United States District Court, N.D. Alabama, Southern Division
H. ENGLAND, III UNITED STATES MAGISTRATE JUDGE.
Gary Mercer (“Mercer”) seeks review, pursuant to
42 U.S.C. § 405(g), § 205(g) of the Social Security
Act, of a final decision of the Commissioner of the Social
Security Administration (“Commissioner”), denying
her application for a period of disability and disability
insurance benefits (“DIB”). (Doc. 1). Mercer
timely pursued and exhausted his administrative remedies.
This case is therefore ripe for review under 42 U.S.C.
§§ 405(g), 1383(c)(3). The undersigned has
carefully considered the record and, for the reasons stated
below, the Commissioner's decision is REVERSED
Factual and Procedural History
filed an application for a period of disability and DIB on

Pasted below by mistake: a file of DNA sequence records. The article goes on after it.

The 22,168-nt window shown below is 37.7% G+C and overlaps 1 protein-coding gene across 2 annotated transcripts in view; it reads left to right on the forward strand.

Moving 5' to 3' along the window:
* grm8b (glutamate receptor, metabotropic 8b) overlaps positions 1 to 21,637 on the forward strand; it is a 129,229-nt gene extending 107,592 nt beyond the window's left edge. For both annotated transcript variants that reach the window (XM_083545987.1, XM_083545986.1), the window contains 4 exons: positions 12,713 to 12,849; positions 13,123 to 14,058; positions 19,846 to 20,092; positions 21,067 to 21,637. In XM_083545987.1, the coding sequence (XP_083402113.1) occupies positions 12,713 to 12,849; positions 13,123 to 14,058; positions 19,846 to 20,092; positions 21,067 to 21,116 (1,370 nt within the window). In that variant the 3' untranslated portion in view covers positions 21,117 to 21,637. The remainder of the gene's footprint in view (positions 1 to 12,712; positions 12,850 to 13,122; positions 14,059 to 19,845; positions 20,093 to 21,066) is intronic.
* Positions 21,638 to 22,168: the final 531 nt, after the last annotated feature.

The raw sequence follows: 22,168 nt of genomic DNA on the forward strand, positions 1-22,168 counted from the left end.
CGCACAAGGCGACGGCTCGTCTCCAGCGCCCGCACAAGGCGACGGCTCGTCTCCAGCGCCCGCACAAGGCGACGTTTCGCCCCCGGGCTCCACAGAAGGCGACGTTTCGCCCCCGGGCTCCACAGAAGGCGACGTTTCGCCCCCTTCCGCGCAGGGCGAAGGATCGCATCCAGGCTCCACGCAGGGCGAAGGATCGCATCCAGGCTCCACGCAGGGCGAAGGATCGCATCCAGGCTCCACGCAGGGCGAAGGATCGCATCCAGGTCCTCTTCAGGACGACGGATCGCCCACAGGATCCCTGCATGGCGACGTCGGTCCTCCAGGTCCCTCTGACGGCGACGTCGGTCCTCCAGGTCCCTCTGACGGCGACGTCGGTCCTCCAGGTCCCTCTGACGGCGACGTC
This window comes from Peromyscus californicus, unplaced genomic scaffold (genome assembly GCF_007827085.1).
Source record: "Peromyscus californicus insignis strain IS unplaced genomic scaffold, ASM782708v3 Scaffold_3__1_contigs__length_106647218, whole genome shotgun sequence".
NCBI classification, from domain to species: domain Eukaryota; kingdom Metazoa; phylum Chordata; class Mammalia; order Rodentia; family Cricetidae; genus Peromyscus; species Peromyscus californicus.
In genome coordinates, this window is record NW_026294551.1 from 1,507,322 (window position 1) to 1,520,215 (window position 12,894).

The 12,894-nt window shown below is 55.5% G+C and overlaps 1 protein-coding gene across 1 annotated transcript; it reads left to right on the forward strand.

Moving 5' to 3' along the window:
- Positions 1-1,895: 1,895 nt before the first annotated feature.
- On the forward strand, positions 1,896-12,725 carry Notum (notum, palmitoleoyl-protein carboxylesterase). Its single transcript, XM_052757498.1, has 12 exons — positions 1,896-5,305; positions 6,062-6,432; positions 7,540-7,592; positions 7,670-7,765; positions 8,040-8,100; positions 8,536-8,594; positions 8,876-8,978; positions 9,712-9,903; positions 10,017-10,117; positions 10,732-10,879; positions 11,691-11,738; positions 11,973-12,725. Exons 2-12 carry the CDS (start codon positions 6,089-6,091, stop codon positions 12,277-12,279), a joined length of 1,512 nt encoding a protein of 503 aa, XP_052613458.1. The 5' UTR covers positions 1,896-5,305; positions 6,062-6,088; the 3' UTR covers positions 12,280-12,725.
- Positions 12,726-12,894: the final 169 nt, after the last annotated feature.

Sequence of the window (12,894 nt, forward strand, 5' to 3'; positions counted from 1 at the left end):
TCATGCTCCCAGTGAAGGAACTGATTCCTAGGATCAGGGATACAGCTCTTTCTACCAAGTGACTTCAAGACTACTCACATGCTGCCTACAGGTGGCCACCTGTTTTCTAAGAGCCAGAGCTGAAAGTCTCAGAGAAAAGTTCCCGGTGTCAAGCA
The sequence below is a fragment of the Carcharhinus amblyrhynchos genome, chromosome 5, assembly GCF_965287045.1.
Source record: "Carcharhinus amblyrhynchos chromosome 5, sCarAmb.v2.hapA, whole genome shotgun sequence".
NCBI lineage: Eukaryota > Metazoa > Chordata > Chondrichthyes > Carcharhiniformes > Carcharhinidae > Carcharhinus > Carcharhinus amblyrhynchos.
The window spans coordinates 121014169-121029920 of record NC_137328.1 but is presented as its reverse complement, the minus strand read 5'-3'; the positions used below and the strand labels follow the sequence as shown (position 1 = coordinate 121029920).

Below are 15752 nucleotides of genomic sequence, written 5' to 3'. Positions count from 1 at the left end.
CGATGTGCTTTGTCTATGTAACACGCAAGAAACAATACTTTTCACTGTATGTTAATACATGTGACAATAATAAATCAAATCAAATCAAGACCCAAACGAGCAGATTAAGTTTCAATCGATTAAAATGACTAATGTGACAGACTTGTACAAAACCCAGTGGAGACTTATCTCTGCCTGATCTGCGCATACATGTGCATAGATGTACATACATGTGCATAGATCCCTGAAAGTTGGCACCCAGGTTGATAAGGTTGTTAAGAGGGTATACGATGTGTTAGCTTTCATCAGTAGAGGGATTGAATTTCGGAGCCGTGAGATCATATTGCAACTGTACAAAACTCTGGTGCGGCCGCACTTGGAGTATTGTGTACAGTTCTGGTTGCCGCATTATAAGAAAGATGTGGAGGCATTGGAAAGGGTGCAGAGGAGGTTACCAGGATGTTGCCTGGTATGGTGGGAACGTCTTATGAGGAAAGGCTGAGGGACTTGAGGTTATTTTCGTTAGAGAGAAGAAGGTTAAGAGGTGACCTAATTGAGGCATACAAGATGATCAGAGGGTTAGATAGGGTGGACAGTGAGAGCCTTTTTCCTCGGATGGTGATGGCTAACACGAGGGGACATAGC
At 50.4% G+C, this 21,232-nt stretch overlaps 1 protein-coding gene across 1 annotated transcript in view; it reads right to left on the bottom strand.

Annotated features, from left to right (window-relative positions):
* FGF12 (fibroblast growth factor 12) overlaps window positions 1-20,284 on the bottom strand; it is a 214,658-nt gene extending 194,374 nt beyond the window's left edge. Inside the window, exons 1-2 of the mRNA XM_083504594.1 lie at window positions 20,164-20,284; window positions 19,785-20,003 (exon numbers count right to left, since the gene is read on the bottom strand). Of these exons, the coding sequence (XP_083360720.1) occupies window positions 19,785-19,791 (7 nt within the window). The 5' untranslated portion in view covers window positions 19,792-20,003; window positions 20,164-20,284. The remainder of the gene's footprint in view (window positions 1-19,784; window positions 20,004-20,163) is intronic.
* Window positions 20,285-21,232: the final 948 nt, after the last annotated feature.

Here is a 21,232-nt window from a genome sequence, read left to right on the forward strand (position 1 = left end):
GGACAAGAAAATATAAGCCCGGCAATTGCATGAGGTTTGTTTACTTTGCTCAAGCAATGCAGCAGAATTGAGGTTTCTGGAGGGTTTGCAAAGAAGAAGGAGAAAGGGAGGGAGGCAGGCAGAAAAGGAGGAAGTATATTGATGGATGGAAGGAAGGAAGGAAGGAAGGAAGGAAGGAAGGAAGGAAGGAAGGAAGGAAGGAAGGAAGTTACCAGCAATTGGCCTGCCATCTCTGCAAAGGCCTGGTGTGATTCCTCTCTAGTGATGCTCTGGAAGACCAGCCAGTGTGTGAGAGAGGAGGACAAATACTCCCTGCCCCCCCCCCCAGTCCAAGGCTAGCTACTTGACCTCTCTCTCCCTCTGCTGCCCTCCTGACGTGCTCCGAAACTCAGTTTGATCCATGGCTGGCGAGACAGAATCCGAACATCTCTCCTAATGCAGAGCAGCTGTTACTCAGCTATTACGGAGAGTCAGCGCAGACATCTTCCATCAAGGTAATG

December 21, 2012, alleging he became unable to work
beginning February 1, 2012. (Tr. 191, 339-43). The Agency
initially denied Mercer's application (tr. 225-29), and
Mercer requested a hearing. A hearing was held before an
Administrative Law Judge (“ALJ”) on June 23,
2014. (Tr. 156-88). By decision dated July 28, 2014, the ALJ
found Mercer not disabled. (Tr. 203-19). On September 16,
2014, Mercer requested the Appeals Council review the
ALJ's decision. (Tr. 285).
October 30, 2015, the Appeals Council remanded Mercer's
claim for a new hearing and decision. (Tr. 220-22). A second
hearing was held before an ALJ on April 18, 2016. (Tr.
87-109). By decision dated August 31, 2016, the ALJ found
Mercer not disabled. (Tr. 68-86). Mercer requested review by
the Appeals Council (tr. 336-38), but it denied review on
October 23, 2017 (tr. 1-7). On that date, the ALJ's
decision became the final decision of the Commissioner. On
December 22, 2017, Mercer initiated this action.
(See doc. 1).
1952, Mercer was sixty-one-years-old at his date of last
insured. He has a college education (tr. 92) and past
relevant work as a certified financial officer, a certified
public accountant, and a material sales person (tr. 105-06).
Mercer alleges disability due to hypertension, cardiovascular